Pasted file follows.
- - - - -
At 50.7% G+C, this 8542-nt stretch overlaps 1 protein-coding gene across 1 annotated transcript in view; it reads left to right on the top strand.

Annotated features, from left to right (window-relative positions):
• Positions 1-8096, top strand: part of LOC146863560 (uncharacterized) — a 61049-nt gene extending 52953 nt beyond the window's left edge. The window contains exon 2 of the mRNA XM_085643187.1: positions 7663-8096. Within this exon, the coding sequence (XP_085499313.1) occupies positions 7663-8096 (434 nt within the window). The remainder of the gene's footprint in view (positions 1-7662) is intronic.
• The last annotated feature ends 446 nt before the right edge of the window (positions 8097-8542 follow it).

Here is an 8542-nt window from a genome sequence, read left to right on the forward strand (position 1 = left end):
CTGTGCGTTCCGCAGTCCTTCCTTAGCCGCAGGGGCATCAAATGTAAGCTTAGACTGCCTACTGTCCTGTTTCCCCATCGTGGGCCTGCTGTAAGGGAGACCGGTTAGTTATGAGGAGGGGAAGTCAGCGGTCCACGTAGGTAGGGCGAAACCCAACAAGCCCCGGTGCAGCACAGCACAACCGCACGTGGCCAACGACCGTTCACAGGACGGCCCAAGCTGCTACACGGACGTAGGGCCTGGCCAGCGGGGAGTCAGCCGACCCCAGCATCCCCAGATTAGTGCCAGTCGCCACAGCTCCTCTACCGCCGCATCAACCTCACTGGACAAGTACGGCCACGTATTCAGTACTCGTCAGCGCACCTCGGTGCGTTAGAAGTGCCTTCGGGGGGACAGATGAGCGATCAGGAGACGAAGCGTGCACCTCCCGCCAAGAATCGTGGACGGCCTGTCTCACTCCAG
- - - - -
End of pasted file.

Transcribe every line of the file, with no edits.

At 50.7% G+C, this 8542-nt stretch overlaps 1 protein-coding gene across 1 annotated transcript in view; it reads left to right on the top strand.

Annotated features, from left to right (window-relative positions):
• Positions 1-8096, top strand: part of LOC146863560 (uncharacterized) — a 61049-nt gene extending 52953 nt beyond the window's left edge. The window contains exon 2 of the mRNA XM_085643187.1: positions 7663-8096. Within this exon, the coding sequence (XP_085499313.1) occupies positions 7663-8096 (434 nt within the window). The remainder of the gene's footprint in view (positions 1-7662) is intronic.
• The last annotated feature ends 446 nt before the right edge of the window (positions 8097-8542 follow it).

Here is an 8542-nt window from a genome sequence, read left to right on the forward strand (position 1 = left end):
CTGTGCGTTCCGCAGTCCTTCCTTAGCCGCAGGGGCATCAAATGTAAGCTTAGACTGCCTACTGTCCTGTTTCCCCATCGTGGGCCTGCTGTAAGGGAGACCGGTTAGTTATGAGGAGGGGAAGTCAGCGGTCCACGTAGGTAGGGCGAAACCCAACAAGCCCCGGTGCAGCACAGCACAACCGCACGTGGCCAACGACCGTTCACAGGACGGCCCAAGCTGCTACACGGACGTAGGGCCTGGCCAGCGGGGAGTCAGCCGACCCCAGCATCCCCAGATTAGTGCCAGTCGCCACAGCTCCTCTACCGCCGCATCAACCTCACTGGACAAGTACGGCCACGTATTCAGTACTCGTCAGCGCACCTCGGTGCGTTAGAAGTGCCTTCGGGGGGACAGATGAGCGATCAGGAGACGAAGCGTGCACCTCCCGCCAAGAATCGTGGACGGCCTGTCTCACTCCAG